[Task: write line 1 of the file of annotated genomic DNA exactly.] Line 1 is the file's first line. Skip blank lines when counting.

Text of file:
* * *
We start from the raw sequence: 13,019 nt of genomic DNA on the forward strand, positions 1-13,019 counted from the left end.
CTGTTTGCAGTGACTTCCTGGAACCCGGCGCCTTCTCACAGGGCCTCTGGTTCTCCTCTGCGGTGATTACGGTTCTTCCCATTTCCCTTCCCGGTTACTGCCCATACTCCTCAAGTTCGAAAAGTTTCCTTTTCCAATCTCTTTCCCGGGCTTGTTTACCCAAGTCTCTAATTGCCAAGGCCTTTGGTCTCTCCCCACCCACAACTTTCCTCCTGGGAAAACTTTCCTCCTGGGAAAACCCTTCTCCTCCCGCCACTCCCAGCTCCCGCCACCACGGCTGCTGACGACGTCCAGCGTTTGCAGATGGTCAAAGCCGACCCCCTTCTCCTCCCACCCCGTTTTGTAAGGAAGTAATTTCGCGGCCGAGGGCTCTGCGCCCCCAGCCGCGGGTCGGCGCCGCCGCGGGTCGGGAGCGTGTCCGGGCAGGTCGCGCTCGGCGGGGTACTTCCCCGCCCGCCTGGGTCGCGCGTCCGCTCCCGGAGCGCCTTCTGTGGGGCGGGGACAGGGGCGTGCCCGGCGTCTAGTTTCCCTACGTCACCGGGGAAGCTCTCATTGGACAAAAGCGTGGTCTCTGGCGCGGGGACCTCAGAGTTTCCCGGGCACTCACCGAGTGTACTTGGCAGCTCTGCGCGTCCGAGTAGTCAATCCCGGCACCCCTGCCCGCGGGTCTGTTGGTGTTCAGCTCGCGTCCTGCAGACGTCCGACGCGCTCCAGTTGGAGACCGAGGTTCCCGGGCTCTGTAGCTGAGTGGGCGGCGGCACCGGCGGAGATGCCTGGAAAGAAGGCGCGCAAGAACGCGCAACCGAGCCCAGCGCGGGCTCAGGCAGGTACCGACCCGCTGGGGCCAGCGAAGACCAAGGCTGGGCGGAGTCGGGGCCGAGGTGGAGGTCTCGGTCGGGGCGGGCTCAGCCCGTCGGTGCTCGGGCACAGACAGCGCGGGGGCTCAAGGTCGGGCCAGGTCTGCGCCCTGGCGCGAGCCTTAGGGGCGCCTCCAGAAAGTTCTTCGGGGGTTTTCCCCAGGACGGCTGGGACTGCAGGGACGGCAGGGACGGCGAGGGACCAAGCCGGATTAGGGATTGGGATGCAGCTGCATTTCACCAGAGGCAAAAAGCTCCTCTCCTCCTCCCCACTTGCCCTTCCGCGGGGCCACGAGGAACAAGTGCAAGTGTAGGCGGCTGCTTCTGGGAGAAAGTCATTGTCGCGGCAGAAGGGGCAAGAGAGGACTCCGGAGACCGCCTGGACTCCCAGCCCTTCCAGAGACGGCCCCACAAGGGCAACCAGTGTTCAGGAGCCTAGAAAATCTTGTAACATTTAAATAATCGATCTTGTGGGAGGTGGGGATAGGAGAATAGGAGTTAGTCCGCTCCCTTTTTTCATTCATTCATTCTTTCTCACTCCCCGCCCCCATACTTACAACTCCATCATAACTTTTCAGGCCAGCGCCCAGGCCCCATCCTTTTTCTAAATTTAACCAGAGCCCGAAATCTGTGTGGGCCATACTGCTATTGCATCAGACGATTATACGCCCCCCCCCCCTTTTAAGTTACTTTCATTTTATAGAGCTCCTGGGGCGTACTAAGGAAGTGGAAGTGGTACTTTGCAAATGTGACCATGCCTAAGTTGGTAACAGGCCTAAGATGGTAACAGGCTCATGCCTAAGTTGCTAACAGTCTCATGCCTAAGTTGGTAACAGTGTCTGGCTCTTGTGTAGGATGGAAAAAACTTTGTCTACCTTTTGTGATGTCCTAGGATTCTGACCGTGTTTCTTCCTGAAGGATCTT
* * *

We start from the raw sequence: 13,019 nt of genomic DNA on the forward strand, positions 1-13,019 counted from the left end.